Erik Jones is a future star, but you already knew that.
Last weekend at the Rhino Linings 350 at Las Vegas Motor Speedway, the 18-year-old Kyle Busch protege scored his third win in the Camping World Truck Series. The victory was his second of 2014 and came in just his 14th start; Jones hasn’t run a full season in the series yet, previously having been too young to compete on larger tracks. Now, he’s old enough, but is running a part-time schedule for Kyle Busch Motorsports — through the end of this year, at least.
And yet here he is, a part-time competitor in the Truck Series, and he’s got three wins in 14 starts.
Is it pertinent, then, to call Jones the brightest star in the series — and in NASCAR as a whole — in a long time?
There’s really only one main argument against consideration: his circumstances. Jones didn’t start from the bottom national series-wise. He came in with Busch’s team, one of the top competitors on the circuit. In his newfound schedule in the Nationwide Series, he’s raced with Joe Gibbs Racing, again a choice organization.
And then there’s the potentially damning observation that, yes, he’s won three races — but all of those were races in which Kyle Busch, of course a harrowing, tough-to-beat presence in the series, didn’t compete.
But first things first: part of the reason Jones has a ride at all in Busch’s truck is because the youngster beat him at the Snowball Derby in 2012. He may not have had to compete his owner in Truck Series competition per se, but he’s got that to flaunt.
Still, three for 14 — a .214 batting average — is nothing to scoff at. To be able to say that you’ve won one in five of your races in any series is a tall order. Keeping it up is of course a whole other concept, but props so far.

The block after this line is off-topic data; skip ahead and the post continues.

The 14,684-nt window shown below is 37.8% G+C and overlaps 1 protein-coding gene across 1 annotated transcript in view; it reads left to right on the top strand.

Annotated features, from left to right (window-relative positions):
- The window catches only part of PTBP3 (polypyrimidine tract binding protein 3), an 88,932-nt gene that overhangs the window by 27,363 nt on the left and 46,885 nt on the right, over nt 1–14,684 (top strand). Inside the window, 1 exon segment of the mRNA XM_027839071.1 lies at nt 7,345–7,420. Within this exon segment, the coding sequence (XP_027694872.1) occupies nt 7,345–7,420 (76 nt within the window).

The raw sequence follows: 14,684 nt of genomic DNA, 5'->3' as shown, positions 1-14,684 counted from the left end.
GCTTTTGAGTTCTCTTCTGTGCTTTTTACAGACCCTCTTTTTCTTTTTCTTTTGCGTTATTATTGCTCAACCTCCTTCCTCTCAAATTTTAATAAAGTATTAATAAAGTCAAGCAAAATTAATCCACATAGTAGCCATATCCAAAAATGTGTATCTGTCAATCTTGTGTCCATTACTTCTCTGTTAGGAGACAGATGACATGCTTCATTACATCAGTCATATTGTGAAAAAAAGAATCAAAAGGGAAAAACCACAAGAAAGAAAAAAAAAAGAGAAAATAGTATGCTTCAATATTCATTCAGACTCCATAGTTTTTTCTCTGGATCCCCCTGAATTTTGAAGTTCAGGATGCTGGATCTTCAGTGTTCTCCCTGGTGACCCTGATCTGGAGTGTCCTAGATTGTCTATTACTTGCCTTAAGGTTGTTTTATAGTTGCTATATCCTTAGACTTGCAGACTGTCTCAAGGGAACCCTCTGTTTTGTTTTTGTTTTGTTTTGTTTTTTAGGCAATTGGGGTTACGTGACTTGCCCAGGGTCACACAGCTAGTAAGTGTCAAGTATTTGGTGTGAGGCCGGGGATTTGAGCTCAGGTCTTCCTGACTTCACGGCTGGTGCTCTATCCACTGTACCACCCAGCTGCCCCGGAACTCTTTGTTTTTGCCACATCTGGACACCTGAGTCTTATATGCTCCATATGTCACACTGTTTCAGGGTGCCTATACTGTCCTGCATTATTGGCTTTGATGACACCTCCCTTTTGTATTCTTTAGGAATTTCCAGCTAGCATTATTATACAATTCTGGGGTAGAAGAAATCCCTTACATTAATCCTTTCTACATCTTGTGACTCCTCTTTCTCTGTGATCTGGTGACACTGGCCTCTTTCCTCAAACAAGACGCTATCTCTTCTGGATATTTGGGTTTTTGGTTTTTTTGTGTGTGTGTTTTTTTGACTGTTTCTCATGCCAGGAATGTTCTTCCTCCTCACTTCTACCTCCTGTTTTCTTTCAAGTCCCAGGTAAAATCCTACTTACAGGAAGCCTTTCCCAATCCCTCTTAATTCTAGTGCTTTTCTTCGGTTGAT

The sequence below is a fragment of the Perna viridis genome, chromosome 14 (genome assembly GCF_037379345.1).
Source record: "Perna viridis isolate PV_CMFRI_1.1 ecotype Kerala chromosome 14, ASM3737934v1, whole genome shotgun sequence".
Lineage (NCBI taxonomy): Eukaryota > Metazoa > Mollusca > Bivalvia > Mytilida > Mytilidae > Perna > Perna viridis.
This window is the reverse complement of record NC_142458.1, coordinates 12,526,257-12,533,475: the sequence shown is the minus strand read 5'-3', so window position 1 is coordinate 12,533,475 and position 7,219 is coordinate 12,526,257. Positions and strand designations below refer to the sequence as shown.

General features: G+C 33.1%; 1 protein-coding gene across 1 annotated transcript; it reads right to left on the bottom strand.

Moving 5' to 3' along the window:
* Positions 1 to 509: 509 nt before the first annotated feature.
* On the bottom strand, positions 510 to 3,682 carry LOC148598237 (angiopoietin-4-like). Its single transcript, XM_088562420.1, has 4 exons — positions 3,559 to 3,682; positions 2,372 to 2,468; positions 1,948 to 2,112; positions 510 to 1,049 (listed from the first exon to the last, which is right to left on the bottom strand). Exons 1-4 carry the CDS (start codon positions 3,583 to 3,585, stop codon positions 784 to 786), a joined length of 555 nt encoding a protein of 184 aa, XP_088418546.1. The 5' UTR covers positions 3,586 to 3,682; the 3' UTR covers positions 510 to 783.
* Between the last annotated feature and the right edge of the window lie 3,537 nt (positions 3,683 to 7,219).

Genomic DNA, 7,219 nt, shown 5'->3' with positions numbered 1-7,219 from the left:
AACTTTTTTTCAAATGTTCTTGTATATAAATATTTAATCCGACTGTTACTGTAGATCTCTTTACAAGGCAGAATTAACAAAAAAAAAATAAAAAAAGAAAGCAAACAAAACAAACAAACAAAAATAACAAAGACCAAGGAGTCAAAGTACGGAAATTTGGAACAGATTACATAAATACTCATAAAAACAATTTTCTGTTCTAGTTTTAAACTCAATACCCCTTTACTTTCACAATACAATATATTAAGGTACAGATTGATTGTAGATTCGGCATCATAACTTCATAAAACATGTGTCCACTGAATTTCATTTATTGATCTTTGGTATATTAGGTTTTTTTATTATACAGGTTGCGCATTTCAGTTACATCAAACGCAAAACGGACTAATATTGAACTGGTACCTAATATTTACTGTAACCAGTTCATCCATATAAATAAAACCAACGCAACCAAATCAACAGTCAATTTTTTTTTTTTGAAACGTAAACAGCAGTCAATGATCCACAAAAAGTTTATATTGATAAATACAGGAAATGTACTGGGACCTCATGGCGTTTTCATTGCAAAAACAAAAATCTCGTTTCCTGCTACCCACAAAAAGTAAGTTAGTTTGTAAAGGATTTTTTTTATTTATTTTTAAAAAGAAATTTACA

Especially because the only drivers that have ever produced this kind of output in their first 14 (or less) Truck Series races are in a different class entirely.
Taking a peek at the list of drivers in the Camping World Truck Series’ history that have at least three wins gives one a fairly substantial look into the history of the series as a whole. With Jones’ addition last weekend, 40 drivers have won at least three races in the series, with Ron Hornaday, Jr. still at the top of the heap at 51 victories.
Of them, only five others besides Jones have been able to win three times in their first 14 races — or, again, less — in the series.
By no means does Jones have the best track record as far as wins go in that span of time at the beginning of one’s Truck Series career; three wins pales in comparison, for instance, to the six picked up by both Mark Martin and Mike Skinner. Then there’s the five rattled off by Hornaday, four from Ted Musgrave and Kasey Kahne (in five starts total, no less, on the latter) and Clint Bowyer, who has started 13 races, and his three.
Certainly there’s three overarching categories into which one can set those five. First, Martin, Kahne and Bowyer were and are Sprint Cup Series drivers who came down to the series to run a part-time schedule when their own schedules permitted it. We’re talking the equivalent of Cup drivers dropping down to the Nationwide Series, though the trucks are arguably a bit lower on the totem pole and the upper-tier drivers tend to show up less. You can talk about them as greats in the series if you’d like, but for purposes here they’re a bit separate, gaining their acclaim when they were already established competitors higher up.